Nintendo Launches Wii U; Will It Convert Apple iPad Users?

I’ll be honest in saying that I’m a Nintendo fanboy. I grew up on the system; it’s what turned me into the gamer I am today. In fact, I even have a photo of myself still in diapers, sitting on a chair in front of the TV and using my trusty Nintendo Zapper to down birds on Duck Hunt. Okay, more accurately my mom has the photo, and it’s a very embarrassing shot to say the least. The point is, Nintendo is in my blood, and I’ve been an avid backer of the Japanese-based video game giant for over a decade. That’s why it pains me so much to say the following.

Nintendo is dying. It may not be now, it may not be soon, but the developer and publisher is slowly starting to lose all signs of life. In case you haven’t been in the gaming loop, Nintendo has been on a rapid downturn since the release of the Nintendo Wii. In fact, many consider the Nintendo Gamecube to be the company’s last successful console release. I couldn’t agree more. Ever since the Wii hit the market, I completely lost any desire to play Nintendo games, even series that I religiously followed like Super Mario Bros. and The Legend of Zelda. So what exactly happened to Nintendo, and why are they so lackluster in the modern age?

To be fair, it’s a 50/50 mixture of Nintendo’s console design and the game developers themselves. When Nintendo first released the Wii, it was met with great praise. People loved the “virtual reality” aspect to it, and it helped to immerse you more into the games. However, the sheen of virtual movement quickly subsided, specifically when Microsoft coined the Kinect. Microsoft’s version of virtual movement is a much more accurate experience and doesn’t require the aid of a special controller.

The Wii also became incredibly difficult to develop for. With Microsoft releasing its Xbox 360 and Sony its Playstation 3, the Wii looked completely obsolete. It’s graphics capabilities are severely lacking compared to its rivals, and it just doesn’t have the right hardware to run most of the engines that game developers use today. Because of this, most developers have stopped porting their titles for use on the Wii, since they would have to completely revamp their “next gen” creations for use on what many consider to be an archaic platform.

But Nintendo is trying to rise from its ashes by releasing what it considers its “next generation” Wii U console. There are a few key issues here, though, that may prove too much for Nintendo to overcome. For one, the Wii U isn’t a very upgraded system compared to its distant cousin. It boasts what Nintendo calls “better graphics, better hardware, and improved online services,” but according to recent screenshots and demo videos, the console doesn’t seem to be very much improved over its predecessor. Under this precedence, the Wii U should have the same exact issues that the Wii did, with many developers turning their backs on a system that is just “too difficult to develop for.”

Nintendo seems to be taking a subtle crack at Apple’s iPad, as well as Microsoft, with claims that the Wii U will offer some great living room entertainment options. Netflix, MLB.tv, and Hulu, are all services likely to appear on the Wii U console. Nintendo also offers an impressive array of arcade and casual titles via its Nintendo Shop, as featured on the original Wii and Nintendo DS/3DS handhelds. But with most casual game developers moving to platforms like Facebook, Android, and iOS, Nintendo may be hard-pressed to corner any piece of the casual gaming market.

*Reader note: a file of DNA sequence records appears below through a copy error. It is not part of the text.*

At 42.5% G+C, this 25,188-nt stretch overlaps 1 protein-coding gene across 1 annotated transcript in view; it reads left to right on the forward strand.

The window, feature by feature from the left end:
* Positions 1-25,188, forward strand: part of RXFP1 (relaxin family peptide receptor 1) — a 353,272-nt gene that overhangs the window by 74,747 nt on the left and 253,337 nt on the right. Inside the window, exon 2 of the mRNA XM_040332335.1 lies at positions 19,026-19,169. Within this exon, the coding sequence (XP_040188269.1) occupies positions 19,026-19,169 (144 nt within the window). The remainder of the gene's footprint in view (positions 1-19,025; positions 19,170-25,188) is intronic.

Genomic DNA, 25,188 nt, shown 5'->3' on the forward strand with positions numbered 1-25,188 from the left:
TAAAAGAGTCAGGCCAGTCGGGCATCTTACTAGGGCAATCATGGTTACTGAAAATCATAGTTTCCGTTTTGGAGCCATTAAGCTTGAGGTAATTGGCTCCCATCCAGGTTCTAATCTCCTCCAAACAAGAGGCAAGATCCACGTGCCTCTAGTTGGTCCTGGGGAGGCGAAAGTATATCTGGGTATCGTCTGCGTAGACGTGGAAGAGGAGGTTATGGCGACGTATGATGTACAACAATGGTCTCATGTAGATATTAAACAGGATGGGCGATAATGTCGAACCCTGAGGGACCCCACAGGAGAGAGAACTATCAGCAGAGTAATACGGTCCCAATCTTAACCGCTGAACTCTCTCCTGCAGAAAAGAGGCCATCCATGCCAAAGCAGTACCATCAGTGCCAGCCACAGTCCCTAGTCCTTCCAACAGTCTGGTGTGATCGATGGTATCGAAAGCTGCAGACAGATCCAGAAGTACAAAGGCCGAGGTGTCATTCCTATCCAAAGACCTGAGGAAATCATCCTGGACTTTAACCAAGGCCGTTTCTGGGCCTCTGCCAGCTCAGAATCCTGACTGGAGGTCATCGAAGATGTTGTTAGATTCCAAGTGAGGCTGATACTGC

The Wii U also features a brand new tablet-like controller. This controller has a touchscreen, and players will be able to change between on-screen handheld and full-screen TV mode on the fly. The “tablet” also features touch controls for some games, and Nintendo is promising a very intuitive experience for others that literally binds the television and Wii U controller together. The glaring issue, though, is that Nintendo’s touchscreen makes use of resistive technology that was featured in most smartphones created prior to 2007. The problem with this outdated technology is that it is often unresponsive and sometimes difficult to maneuver.

This lack of hardware, paired with a very outdated touch technology, could easily spell disaster for any hopeful Nintendo comeback. It is incredibly unlikely that any Apple or Microsoft users would shun their respective Android or iOS marketplaces in favor of a Nintendo Shop on a low-powered, small-screened, tablet and controller combo. And with Nintendo failing to embrace a huge upgrade in hardware, it’s not likely that the console is going to compete with Microsoft or Sony, especially since each rival company is expected to be gearing up to release a new generation of consoles. If that proves to be true, Nintendo will then technically be two generations behind, with a serious lack of cash flow and a rapidly diminishing fanbase.

I hate to see a once powerful developer that I loved and respected, fall so far from grace. Unfortunately though, if Nintendo doesn’t learn to embrace the new age, or get a grip on their floundering sales, I don’t see them staying on the gaming radar for much longer.

 Photo Credit: Nintendo

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About the Author

Ivan Castilho is a citizen of the world; CEO at Mindfield Digital and Executive Director at AppleMagazine, Techlife News and eNews Magazine. Ivan's been an avid Apple user and consumer since 2008, with a major in Marketing and extensive experience in strategic management and consulting for tech companies.
Hobbies: Arts, Photography, Writing, Design and full-time father to a beautiful little girl.